17:25 GMT06 March 2021
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    The Italian president and political elites hope that the former chief of the top European financial institution, who once helped the bloc to emerge from the 2008 financial crisis, will perform an economic miracle in the country.

    Italy's President Sergio Mattarella has announced that former head of the European Central Bank, Mario Draghi, has formally accepted an offer to become the country's new prime minister. His candidacy for the post of head of government is supported by practically all Italian political parties.

    The new Cabinet will retain several ministers from the Giuseppe Conte government. Luigi Di Maio, from the 5-Star Movement, will keep the post of foreign minister; the Democratic Party's Andrea Orlando will remain in his capacity as labour minister, and Giancarlo Giorgetti, from the League party, will keep the office of industry minister. Luciana Lamorgese will continue to serve as Italy's Interior Minister.

    Draghi's cabinet will also see some new faces, such as Daniele Franco, who will hold the office of economy minister after serving a little over a year as the chair of the Bank of Italy. In addition, under the new government, physicist Roberto Cingolani will lead the ministry of green transition.

    Italian premier Giuseppe Conte sips a coffee during a debate at the Senate prior to a confidence vote, in Rome, Tuesday, Jan. 19, 2021.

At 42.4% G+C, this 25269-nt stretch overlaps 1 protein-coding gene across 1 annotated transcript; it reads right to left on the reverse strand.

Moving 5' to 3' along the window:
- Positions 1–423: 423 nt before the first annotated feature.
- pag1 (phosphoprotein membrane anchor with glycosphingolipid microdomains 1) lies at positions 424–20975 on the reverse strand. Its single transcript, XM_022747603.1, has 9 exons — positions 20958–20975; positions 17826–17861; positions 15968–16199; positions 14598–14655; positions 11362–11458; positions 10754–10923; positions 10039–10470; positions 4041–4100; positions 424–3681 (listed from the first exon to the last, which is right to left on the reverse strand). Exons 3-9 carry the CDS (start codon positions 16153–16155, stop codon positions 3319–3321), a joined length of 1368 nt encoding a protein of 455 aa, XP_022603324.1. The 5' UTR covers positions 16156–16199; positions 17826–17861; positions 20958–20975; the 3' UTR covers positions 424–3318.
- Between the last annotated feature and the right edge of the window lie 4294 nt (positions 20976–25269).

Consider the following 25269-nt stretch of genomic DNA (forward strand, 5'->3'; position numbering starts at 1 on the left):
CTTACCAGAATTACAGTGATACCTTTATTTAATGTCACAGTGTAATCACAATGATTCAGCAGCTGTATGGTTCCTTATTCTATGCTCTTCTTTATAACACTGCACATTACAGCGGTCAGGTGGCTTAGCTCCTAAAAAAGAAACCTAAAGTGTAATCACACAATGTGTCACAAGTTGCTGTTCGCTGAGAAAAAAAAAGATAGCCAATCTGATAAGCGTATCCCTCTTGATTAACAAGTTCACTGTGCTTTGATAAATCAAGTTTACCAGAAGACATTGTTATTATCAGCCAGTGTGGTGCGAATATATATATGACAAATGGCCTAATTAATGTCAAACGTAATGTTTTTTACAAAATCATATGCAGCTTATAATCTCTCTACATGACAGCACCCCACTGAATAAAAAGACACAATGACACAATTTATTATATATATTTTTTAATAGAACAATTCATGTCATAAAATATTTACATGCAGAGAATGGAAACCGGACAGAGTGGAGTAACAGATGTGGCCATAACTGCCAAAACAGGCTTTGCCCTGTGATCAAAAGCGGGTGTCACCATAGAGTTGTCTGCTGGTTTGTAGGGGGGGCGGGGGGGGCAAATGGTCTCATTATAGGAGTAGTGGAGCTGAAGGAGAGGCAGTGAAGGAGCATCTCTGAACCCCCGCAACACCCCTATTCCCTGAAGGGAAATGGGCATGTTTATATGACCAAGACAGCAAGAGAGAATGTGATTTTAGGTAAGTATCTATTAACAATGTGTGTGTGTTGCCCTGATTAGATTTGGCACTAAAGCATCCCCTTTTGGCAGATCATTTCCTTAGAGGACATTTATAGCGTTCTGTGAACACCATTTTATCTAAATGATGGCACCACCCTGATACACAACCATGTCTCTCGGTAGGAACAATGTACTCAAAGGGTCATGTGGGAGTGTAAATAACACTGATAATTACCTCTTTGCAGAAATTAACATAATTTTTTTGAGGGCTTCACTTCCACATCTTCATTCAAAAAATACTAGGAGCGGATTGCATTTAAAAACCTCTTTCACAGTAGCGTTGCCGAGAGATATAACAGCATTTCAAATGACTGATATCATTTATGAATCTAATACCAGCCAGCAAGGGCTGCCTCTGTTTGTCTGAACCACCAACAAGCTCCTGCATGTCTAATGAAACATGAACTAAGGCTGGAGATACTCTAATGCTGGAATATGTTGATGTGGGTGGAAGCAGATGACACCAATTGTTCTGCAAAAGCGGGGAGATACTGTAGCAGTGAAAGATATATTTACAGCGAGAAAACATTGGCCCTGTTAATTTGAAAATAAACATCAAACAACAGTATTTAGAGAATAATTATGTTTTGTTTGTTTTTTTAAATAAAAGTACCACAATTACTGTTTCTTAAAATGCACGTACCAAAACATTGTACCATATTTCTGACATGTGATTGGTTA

© AP Photo / Alessandra Tarantino
    Italian premier Giuseppe Conte sips a coffee during a debate at the Senate prior to a confidence vote, in Rome, Tuesday, Jan. 19, 2021.

    Draghi was invited after the previous cabinet led by Giuseppe Conte faced a government crisis because of losing a majority in the Senate after one of the members of the coalition, Italia Viva, removed its support for the prime minister. Italia Viva's walk-out was prompted by Conte's refusal to consider radical changes to Italy's policy for recovery from the pandemic-induced economic crisis.

    The government collapse was largely caused by the continuing spread of the COVID-19 pandemic in the country, accompanied by an economic meltdown which the previous cabinet failed to resolve. The lack of change in the economic situation prompted criticism from Italia Viva's leadership. Conte accused the party and its leader, Matteo Renzi, of triggering the government collapse.


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